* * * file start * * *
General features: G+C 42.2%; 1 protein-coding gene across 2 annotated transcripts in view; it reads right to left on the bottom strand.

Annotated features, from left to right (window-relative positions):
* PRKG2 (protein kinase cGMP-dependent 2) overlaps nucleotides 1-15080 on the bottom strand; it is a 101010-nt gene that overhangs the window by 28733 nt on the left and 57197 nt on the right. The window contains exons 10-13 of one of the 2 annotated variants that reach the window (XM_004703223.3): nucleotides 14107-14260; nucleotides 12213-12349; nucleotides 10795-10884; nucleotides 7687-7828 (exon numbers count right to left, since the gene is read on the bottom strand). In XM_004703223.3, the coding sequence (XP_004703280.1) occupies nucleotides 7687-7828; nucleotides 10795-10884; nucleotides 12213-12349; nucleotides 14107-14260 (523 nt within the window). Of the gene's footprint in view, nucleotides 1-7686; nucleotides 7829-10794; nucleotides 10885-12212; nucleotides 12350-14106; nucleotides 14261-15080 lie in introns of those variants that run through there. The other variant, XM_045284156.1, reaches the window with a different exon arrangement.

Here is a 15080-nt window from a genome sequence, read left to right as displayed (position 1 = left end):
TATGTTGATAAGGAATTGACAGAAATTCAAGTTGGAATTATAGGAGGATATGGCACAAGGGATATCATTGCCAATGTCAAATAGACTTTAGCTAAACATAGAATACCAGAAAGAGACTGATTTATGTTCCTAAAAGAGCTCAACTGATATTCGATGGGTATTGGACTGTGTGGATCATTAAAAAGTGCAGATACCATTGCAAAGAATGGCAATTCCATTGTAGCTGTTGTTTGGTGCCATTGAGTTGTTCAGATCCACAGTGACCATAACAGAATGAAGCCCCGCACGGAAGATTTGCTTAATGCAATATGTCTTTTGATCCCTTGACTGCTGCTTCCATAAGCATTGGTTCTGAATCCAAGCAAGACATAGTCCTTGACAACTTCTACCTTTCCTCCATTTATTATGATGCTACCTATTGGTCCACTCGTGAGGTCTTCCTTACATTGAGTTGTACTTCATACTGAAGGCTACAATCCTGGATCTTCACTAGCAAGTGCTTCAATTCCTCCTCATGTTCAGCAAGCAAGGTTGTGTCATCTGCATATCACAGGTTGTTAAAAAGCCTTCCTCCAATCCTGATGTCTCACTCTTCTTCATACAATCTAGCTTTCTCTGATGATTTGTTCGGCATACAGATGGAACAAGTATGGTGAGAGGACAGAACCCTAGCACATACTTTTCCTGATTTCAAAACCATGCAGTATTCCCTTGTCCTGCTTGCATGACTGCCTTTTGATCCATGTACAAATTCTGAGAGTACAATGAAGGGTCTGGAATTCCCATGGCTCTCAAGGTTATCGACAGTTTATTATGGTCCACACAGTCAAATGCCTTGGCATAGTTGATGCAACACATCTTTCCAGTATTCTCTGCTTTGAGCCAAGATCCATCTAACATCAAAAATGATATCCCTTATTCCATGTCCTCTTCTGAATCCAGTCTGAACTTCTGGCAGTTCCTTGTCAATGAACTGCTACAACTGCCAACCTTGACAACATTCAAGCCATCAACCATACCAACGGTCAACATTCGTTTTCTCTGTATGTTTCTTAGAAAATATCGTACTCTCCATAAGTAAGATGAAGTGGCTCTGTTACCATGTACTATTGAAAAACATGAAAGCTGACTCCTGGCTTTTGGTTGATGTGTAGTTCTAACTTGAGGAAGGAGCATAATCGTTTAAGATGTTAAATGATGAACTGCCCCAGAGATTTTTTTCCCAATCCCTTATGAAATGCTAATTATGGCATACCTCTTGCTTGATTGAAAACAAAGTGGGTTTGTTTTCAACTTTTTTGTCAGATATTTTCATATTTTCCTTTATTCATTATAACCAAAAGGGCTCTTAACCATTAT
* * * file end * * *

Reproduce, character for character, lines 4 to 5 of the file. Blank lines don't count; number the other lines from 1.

Here is a 15080-nt window from a genome sequence, read left to right as displayed (position 1 = left end):
TATGTTGATAAGGAATTGACAGAAATTCAAGTTGGAATTATAGGAGGATATGGCACAAGGGATATCATTGCCAATGTCAAATAGACTTTAGCTAAACATAGAATACCAGAAAGAGACTGATTTATGTTCCTAAAAGAGCTCAACTGATATTCGATGGGTATTGGACTGTGTGGATCATTAAAAAGTGCAGATACCATTGCAAAGAATGGCAATTCCATTGTAGCTGTTGTTTGGTGCCATTGAGTTGTTCAGATCCACAGTGACCATAACAGAATGAAGCCCCGCACGGAAGATTTGCTTAATGCAATATGTCTTTTGATCCCTTGACTGCTGCTTCCATAAGCATTGGTTCTGAATCCAAGCAAGACATAGTCCTTGACAACTTCTACCTTTCCTCCATTTATTATGATGCTACCTATTGGTCCACTCGTGAGGTCTTCCTTACATTGAGTTGTACTTCATACTGAAGGCTACAATCCTGGATCTTCACTAGCAAGTGCTTCAATTCCTCCTCATGTTCAGCAAGCAAGGTTGTGTCATCTGCATATCACAGGTTGTTAAAAAGCCTTCCTCCAATCCTGATGTCTCACTCTTCTTCATACAATCTAGCTTTCTCTGATGATTTGTTCGGCATACAGATGGAACAAGTATGGTGAGAGGACAGAACCCTAGCACATACTTTTCCTGATTTCAAAACCATGCAGTATTCCCTTGTCCTGCTTGCATGACTGCCTTTTGATCCATGTACAAATTCTGAGAGTACAATGAAGGGTCTGGAATTCCCATGGCTCTCAAGGTTATCGACAGTTTATTATGGTCCACACAGTCAAATGCCTTGGCATAGTTGATGCAACACATCTTTCCAGTATTCTCTGCTTTGAGCCAAGATCCATCTAACATCAAAAATGATATCCCTTATTCCATGTCCTCTTCTGAATCCAGTCTGAACTTCTGGCAGTTCCTTGTCAATGAACTGCTACAACTGCCAACCTTGACAACATTCAAGCCATCAACCATACCAACGGTCAACATTCGTTTTCTCTGTATGTTTCTTAGAAAATATCGTACTCTCCATAAGTAAGATGAAGTGGCTCTGTTACCATGTACTATTGAAAAACATGAAAGCTGACTCCTGGCTTTTGGTTGATGTGTAGTTCTAACTTGAGGAAGGAGCATAATCGTTTAAGATGTTAAATGATGAACTGCCCCAGAGATTTTTTTCCCAATCCCTTATGAAATGCTAATTATGGCATACCTCTTGCTTGATTGAAAACAAAGTGGGTTTGTTTTCAACTTTTTTGTCAGATATTTTCATATTTTCCTTTATTCATTATAACCAAAAGGGCTCTTAACCATTAT